[plt-scheme] Question about variable scope in lists

From: Joe Marshall (jrm at ccs.neu.edu)
Date: Mon Feb 28 13:58:37 EST 2005

A00453721 at itesm.mx writes:

>   For list-related administrative tasks:
>   http://list.cs.brown.edu/mailman/listinfo/plt-scheme
> Greetings. First of all, I would like to clarify that, while I am a CS student,
> I'm not explicitly asking for help on my assignment. I would just like an
> explanation of why is this happening:
> Currently, I'm investigating the effects of destructive modifications on
> variables passed to procedures using Dr. Scheme.

Scheme is a `call-by-value' language.  Variables are *never* passed to
procedures, only the *value* of the variable is passed.  (In fact,
variables themselves are not denotable objects in Scheme.)

> While reading the "Teach yourself Scheme in fixnum days" study book, I found
> this destructive code which reverses a list "in-place".
> (define reverse!
>   (lambda (s)
>     (let loop ((s s) (r '()))
>       (if (null? s) r
>       (let ((d (cdr s)))
>             (set-cdr! s r)
>         (loop d s))))))
> However, I tried it in the interactions windows like this:
> ( define U '( 1 2 3 4 5 6 7 8 ) )
> ( reverse! U )
> Not to my surprise, the output was:
> (8 7 6 5 4 3 2 1)  
> but when I asked the interpreter to reevaluate U, it just displayed:
> (1)

Details are important here, so first let me introduce some terms:

  An `identifier' is word in your program. `lambda', `s', `U', and
  `define' are all examples of identifiers.

  Some identifiers, like `U', `s', and `reverse!', refer to
  variables.  Other identifiers, like `define', `lambda', and `let',
  indicate special syntactic forms.

  As the program executes, variables become associated with values.
  Depending on the context, a variable may be associated with many
  different values *at the same time*.  (Consider a recursive
  program.  Each `active' or pending recursive call will have its own
  set of values that are private to that particular invokation.)

  A `binding' is an `instance of association' between a variable and a
  value.  Every time a procedure is called, a new set of bindings is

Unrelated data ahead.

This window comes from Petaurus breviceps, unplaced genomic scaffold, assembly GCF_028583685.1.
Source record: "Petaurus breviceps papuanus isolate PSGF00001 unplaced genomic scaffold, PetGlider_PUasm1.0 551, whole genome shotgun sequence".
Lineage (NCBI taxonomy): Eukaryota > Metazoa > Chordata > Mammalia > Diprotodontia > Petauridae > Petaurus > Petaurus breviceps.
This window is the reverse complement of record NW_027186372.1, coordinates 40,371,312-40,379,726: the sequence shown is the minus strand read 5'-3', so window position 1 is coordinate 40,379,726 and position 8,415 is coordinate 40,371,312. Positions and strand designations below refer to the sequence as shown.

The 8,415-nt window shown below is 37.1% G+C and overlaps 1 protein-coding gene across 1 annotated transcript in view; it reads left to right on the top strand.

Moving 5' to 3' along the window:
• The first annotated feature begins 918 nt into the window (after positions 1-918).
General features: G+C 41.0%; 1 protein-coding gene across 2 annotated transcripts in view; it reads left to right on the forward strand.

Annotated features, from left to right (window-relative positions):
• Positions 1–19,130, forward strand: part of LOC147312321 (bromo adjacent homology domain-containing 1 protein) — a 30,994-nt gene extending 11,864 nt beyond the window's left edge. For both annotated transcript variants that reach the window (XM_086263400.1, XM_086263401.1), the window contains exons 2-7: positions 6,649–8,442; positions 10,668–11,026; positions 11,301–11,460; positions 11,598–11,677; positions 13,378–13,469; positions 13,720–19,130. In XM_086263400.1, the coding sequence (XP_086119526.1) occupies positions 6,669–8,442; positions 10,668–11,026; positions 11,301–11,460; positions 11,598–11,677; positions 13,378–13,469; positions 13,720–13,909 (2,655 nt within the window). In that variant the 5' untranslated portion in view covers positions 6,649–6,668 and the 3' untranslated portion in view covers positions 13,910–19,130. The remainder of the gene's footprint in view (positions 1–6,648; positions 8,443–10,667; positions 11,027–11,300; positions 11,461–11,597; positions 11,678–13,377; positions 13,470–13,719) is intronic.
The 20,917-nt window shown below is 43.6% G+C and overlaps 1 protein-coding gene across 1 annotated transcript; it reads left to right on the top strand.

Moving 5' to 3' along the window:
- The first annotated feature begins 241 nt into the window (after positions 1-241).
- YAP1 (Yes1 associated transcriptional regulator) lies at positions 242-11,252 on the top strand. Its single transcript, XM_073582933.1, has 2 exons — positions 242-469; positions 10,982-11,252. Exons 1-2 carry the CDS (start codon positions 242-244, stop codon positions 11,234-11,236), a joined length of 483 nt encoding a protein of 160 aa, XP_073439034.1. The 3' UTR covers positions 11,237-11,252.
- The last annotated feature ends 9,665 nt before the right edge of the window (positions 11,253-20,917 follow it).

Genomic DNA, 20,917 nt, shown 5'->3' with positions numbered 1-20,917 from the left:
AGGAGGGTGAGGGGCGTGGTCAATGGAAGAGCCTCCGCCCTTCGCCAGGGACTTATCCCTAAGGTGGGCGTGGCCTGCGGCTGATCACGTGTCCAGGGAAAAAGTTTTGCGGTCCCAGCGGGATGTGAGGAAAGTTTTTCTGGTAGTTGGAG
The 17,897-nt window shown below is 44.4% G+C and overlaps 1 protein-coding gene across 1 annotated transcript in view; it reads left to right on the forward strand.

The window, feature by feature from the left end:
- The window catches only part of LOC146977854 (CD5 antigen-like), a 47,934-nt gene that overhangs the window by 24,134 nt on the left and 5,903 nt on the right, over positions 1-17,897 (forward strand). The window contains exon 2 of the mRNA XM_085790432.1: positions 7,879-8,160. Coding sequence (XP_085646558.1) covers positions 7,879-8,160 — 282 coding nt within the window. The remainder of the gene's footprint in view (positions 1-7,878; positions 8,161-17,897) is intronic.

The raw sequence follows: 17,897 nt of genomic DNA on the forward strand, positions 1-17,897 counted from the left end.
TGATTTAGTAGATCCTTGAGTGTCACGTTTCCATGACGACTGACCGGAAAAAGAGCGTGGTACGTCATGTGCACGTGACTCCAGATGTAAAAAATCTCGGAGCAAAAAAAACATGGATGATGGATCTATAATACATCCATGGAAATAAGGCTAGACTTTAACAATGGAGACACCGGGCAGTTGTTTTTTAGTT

created to hold the values of the formal parameters of the procedure.

In a `call-by-value' language, the *values* of variables are passed to
a procedure and new bindings are created.  In a `call-by-name'
language, the *bindings* of variables are passed to a procedure --- no
new bindings are created.

To give a simple example, consider this Scheme program fragment:

   (let ((i 42))
     (foo i)      ;; foo is a procedure
     (display i)  ;; will print 42

The procedure FOO will be passed the *value* of `i' (42) rather than the
*binding* of i.  There is no way to write procedure FOO such that it
will modify what i is bound to.  An attempt like this:

(define (foo x)
  (set! x 69))

will fail because when foo is called, a new binding of X (to the value
42) will be created.  The SET! will modify the new binding, but the
binding that associates i with 42 is unchanged.

When we start manipulating more complicated data structures, things
can get confusing.  It is important to distinguish `modifying a
variable' from `modifying a mutable, shared, aggregate data

In your `reverse!' example above, there is no modification of any
variable at all.  This can be easily seen because there is no SET!
anywhere (and no redefinition).  So what is being modified?  A LIST is
an aggregate data structure built out of mutable PAIRs.  Either or
both of the CAR and CDR fields of a pair can be changed.

When we 
  (define U '(1 2 3 4 5 6 7 8))

we are actually defining U to be the first PAIR in a list of 8
elements (the remaining PAIRs can be accessed via following the chain
of CDR fields).

Since Scheme is a call-by-value language, and since furthermore there
is no modification of any variable in the example, the variable U will